One glance at this picture lets you know why M51 is commonly called The Whirlpool. At 23 million light years away, it's visible through binoculars (barely; I always have a hard time spotting it), so when you point something like Hubble at it you know you'll be getting an incredible view
This gorgeous shot is actually a composite of four different filtered images by Robert Gendler, an accomplished astrophotographer. The original release, done in 2005, was of course beautiful, but Robert took a stab at it and was able to make it even better.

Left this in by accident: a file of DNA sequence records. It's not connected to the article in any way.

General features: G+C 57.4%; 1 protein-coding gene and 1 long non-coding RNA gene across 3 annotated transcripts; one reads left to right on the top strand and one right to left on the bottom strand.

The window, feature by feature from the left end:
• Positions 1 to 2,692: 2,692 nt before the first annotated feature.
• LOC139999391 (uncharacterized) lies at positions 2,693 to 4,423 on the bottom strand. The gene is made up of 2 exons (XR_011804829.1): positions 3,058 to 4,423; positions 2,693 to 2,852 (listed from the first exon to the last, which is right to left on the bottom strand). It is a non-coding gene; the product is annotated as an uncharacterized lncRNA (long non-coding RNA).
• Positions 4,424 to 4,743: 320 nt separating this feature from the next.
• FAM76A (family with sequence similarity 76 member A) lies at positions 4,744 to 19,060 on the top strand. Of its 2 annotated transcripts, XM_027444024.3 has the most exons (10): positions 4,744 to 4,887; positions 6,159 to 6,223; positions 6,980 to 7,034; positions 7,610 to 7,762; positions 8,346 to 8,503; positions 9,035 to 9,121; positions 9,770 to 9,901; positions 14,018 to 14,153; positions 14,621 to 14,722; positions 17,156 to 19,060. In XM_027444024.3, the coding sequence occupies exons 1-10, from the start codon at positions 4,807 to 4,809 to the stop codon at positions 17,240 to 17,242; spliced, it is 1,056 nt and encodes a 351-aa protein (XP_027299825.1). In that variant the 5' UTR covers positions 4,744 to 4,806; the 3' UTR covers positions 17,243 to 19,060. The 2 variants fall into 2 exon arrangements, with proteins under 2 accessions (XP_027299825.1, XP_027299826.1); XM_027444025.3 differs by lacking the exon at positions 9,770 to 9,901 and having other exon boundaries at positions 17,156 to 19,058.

The Whirlpool is actually two galaxies interacting with one another. The spiral galaxy is nearly face-on, and you can easily trace the magnificent arms, laced with red gas clouds forming new stars, and dark lanes of dust created when stars are born and when they die. The other galaxy is the orange blobby one, a dwarf irregular. It may have already passed through the bigger galaxy twice, and will eventually merge with it. We think all big galaxies grow by consuming smaller ones in this manner. In a few hundred million more years there won't be two galaxies left to see, just one somewhat bigger one. Our own Milky Way Galaxy probably underwent a similar event many times!Get the high-res version here. Image Credit: NASA, Hubble Heritage Team, (STScI/AURA), ESA, S. Beckwith (STScI). Additional Processing: Robert Gendler